Despite the progress in food safety, work remains to be done. USDA Good Agricultural Practices certification is still prohibitively expensive for small-scale farmers, and many of the safest indoor farms in the country start relatively small. Reducing the cost of USDA GAP certification could be another step toward providing healthier, local produce.
Do you run a greenhouse or vertical farm? Share your strategies for mitigating food safety concerns.

Written By Henry Gordon-Smith and originally featured on www.powerhousehydroponics.com

VERTICAL FARMING MITIGATES FOOD SAFETY CONCERNS

With the rising popularity of urban agriculture and hydroponics, more people recognize the clear benefits of controlled-environment agriculture, which include water savings, year-round production, and reductions of pesticide use. This month I researched another benefit that consumers often take for granted: food safety.

According to the Centers for Disease Control and Prevention, each year, “roughly 48 million people (1 in 6) get sick from food eaten in the United States,” and “among all types of foods, produce accounted for nearly half of illnesses.” There have also been cases of foodborne illnesses from improper use or manufacturing of manure, either from sewer sludge or contaminated Concentrated Animal Feeding Operations (CAFOs). While foodborne illnesses are notoriously difficult to trace, produce grown by outdoor farms carries a higher risk of foodborne illness than a greenhouse or vertical farm.

The CDC’s list of food borne illnesses, sources, and symptoms. Image via CDC.

Milan Kluko of Green Spirit Farms, a vertical farm near Buffalo, Michigan, agrees. He says, “Food safety should be inherent in vertical farms.” Here are his reasons:

1. Growing indoors eliminates variables of wildlife, weather, and cross-contamination.

2. Traceability is much easier through indoor farming.

3. Technologies like floor cleaners, dosing systems, and water quality sensors help keep the systems clean.

Green Spirit Farms is committed to food safety and delivering the best product to its customers. Kluko is ISO 14000 certified and runs a tight ship to keep his staff from contaminating any of the produce grown in their huge, indoor vertical farming warehouses. Staff must change out of their street clothes and shoes before working on the farm. Hand washing stations and signage demanding cleanliness are spread throughout the operation. Milan says that his whole team participates; “everyone takes part in cleaning on the farm, and it’s an integral part of our staff training.” Everything in the farm operation is tracked for traceability, including substrates and the non-GMO seeds used.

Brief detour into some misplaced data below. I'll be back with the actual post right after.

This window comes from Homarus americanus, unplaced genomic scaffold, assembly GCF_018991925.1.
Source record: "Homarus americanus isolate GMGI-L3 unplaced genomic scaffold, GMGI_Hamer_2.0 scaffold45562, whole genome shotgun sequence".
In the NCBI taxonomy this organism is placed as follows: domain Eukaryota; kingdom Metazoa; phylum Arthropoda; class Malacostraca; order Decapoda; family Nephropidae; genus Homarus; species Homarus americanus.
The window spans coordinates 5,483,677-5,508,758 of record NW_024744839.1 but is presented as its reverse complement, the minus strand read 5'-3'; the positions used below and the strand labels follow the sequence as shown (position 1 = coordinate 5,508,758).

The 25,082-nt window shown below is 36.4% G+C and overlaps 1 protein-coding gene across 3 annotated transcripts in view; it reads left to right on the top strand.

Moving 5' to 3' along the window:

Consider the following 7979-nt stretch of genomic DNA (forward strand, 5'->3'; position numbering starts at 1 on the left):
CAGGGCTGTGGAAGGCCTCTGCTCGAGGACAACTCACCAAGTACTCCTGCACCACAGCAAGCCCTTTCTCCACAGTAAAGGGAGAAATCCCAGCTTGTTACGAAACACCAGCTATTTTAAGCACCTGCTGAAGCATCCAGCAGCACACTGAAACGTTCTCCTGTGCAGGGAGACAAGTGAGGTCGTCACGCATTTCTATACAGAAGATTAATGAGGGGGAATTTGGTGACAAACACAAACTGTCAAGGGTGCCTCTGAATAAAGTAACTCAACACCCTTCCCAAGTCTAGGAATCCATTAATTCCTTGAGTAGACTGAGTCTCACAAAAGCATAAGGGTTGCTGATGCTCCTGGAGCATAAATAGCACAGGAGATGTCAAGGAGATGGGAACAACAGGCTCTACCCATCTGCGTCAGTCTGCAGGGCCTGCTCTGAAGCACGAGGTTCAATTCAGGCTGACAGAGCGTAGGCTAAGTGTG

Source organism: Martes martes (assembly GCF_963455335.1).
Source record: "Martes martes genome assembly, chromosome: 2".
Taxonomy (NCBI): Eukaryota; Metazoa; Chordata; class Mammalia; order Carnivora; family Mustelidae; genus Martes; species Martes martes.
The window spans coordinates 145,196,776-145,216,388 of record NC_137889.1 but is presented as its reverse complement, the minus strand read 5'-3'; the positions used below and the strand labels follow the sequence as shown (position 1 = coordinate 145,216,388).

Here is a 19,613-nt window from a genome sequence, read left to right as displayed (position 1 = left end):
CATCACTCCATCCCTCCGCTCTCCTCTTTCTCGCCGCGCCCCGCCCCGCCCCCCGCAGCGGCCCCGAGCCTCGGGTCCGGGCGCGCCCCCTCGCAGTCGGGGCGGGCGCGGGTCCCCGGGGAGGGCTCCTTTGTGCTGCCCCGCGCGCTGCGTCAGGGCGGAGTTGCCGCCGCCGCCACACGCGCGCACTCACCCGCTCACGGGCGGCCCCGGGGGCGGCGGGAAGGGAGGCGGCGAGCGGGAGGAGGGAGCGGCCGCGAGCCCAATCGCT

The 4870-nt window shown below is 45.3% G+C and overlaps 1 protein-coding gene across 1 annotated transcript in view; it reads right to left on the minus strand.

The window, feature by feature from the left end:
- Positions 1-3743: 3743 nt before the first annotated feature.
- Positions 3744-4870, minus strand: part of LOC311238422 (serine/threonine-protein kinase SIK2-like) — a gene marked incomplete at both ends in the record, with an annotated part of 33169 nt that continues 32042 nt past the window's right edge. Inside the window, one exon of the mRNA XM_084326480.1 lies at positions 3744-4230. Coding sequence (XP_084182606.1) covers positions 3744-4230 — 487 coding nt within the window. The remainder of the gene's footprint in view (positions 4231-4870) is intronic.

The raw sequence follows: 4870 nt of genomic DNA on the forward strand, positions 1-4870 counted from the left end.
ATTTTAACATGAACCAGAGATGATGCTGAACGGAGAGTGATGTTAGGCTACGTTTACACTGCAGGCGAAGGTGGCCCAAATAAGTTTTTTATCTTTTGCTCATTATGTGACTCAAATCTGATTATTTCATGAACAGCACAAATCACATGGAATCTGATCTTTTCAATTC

Paul Hardej of FarmedHere, another vertical farm near Chicago, stated that FarmedHere spent over $100,000 on its food safety pursuits. FarmedHere also plans to make its strategy publicly available for free to make the work easier for other indoor farmers.

As the founder of Agritecture.com, my focus has always been on collaboration in the industry, so I asked Kluko what he thought about those costs and how collaboration between vertical farmers could help. He responded that the best practices are “already out there,” and “there is nothing really to share publicly.” According to Kluko, vertical farms and greenhouses should look to hospitals as guides for cleanliness and best practices.